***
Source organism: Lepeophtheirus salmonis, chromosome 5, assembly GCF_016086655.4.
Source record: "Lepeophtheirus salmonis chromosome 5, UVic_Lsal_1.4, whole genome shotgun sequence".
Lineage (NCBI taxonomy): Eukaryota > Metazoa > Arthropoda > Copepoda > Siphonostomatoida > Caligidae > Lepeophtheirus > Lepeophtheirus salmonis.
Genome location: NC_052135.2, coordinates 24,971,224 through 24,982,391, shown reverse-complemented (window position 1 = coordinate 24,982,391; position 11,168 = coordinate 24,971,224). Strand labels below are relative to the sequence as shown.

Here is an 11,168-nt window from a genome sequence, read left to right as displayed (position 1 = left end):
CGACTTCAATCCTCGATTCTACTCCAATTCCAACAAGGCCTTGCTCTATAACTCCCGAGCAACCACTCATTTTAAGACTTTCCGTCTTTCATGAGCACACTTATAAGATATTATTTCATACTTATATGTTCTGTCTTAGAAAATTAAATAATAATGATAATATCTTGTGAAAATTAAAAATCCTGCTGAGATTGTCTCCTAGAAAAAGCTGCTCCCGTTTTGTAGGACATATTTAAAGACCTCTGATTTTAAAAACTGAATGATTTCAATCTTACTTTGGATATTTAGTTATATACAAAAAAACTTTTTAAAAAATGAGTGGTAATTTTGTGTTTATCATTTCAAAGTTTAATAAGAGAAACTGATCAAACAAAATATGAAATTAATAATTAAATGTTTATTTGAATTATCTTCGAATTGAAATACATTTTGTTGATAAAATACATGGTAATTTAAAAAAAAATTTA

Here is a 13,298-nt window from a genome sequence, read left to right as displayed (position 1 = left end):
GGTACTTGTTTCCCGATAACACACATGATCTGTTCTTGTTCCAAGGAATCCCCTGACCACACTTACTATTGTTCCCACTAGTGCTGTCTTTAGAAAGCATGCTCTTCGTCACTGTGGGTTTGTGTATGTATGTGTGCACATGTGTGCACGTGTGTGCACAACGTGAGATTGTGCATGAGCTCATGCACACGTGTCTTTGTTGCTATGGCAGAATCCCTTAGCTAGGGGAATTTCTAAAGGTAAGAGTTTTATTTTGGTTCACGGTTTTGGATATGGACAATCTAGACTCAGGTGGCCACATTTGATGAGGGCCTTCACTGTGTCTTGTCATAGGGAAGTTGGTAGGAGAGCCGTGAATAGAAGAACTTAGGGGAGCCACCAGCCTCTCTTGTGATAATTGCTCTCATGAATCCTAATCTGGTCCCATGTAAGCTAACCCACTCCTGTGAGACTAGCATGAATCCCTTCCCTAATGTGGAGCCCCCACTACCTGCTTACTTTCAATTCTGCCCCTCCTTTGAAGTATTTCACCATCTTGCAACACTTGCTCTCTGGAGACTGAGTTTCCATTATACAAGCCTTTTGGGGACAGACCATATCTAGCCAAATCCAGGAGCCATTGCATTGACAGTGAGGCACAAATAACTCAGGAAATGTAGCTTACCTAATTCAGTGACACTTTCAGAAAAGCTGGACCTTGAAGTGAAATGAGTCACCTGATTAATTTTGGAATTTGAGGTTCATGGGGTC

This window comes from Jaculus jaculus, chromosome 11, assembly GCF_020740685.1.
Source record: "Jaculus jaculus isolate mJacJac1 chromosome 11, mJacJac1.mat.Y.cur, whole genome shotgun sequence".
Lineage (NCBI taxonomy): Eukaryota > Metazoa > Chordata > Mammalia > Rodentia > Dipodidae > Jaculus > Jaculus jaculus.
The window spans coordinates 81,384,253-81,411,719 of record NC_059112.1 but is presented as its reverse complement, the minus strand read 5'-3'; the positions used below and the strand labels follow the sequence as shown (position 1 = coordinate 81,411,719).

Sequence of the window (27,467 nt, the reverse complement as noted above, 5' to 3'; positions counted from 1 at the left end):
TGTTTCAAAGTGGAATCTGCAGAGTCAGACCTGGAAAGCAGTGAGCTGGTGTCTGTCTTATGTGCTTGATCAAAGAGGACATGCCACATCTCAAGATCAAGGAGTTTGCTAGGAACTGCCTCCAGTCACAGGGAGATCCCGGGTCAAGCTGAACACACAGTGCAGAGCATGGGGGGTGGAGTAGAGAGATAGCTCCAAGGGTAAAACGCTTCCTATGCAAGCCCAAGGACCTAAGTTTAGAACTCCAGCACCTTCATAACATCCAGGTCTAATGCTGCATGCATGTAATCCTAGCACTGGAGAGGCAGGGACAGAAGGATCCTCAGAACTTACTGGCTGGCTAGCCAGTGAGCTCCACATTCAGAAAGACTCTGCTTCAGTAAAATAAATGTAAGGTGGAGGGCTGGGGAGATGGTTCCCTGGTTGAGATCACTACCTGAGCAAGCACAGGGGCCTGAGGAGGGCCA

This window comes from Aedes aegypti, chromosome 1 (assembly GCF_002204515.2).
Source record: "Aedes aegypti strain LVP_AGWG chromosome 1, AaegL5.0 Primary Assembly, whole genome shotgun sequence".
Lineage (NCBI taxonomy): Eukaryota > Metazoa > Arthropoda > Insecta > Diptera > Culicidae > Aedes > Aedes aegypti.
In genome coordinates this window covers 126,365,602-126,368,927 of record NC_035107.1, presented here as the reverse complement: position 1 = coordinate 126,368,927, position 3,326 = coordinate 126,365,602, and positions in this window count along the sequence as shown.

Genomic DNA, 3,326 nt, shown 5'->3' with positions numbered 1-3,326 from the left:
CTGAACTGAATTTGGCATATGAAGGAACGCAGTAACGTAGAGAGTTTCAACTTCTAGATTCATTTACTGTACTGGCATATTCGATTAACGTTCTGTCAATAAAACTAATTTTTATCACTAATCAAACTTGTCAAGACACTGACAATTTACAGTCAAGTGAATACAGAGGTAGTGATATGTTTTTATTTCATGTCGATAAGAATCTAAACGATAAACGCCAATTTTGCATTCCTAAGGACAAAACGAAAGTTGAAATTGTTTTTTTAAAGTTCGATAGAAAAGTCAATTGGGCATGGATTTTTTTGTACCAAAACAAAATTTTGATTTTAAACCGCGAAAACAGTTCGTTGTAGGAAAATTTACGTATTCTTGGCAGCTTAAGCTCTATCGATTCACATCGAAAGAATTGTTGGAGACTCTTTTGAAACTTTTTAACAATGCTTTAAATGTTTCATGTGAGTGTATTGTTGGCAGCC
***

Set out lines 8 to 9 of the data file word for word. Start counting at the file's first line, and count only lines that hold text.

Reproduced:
GGTACTTGTTTCCCGATAACACACATGATCTGTTCTTGTTCCAAGGAATCCCCTGACCACACTTACTATTGTTCCCACTAGTGCTGTCTTTAGAAAGCATGCTCTTCGTCACTGTGGGTTTGTGTATGTATGTGTGCACATGTGTGCACGTGTGTGCACAACGTGAGATTGTGCATGAGCTCATGCACACGTGTCTTTGTTGCTATGGCAGAATCCCTTAGCTAGGGGAATTTCTAAAGGTAAGAGTTTTATTTTGGTTCACGGTTTTGGATATGGACAATCTAGACTCAGGTGGCCACATTTGATGAGGGCCTTCACTGTGTCTTGTCATAGGGAAGTTGGTAGGAGAGCCGTGAATAGAAGAACTTAGGGGAGCCACCAGCCTCTCTTGTGATAATTGCTCTCATGAATCCTAATCTGGTCCCATGTAAGCTAACCCACTCCTGTGAGACTAGCATGAATCCCTTCCCTAATGTGGAGCCCCCACTACCTGCTTACTTTCAATTCTGCCCCTCCTTTGAAGTATTTCACCATCTTGCAACACTTGCTCTCTGGAGACTGAGTTTCCATTATACAAGCCTTTTGGGGACAGACCATATCTAGCCAAATCCAGGAGCCATTGCATTGACAGTGAGGCACAAATAACTCAGGAAATGTAGCTTACCTAATTCAGTGACACTTTCAGAAAAGCTGGACCTTGAAGTGAAATGAGTCACCTGATTAATTTTGGAATTTGAGGTTCATGGGGTC

This window comes from Jaculus jaculus, chromosome 11, assembly GCF_020740685.1.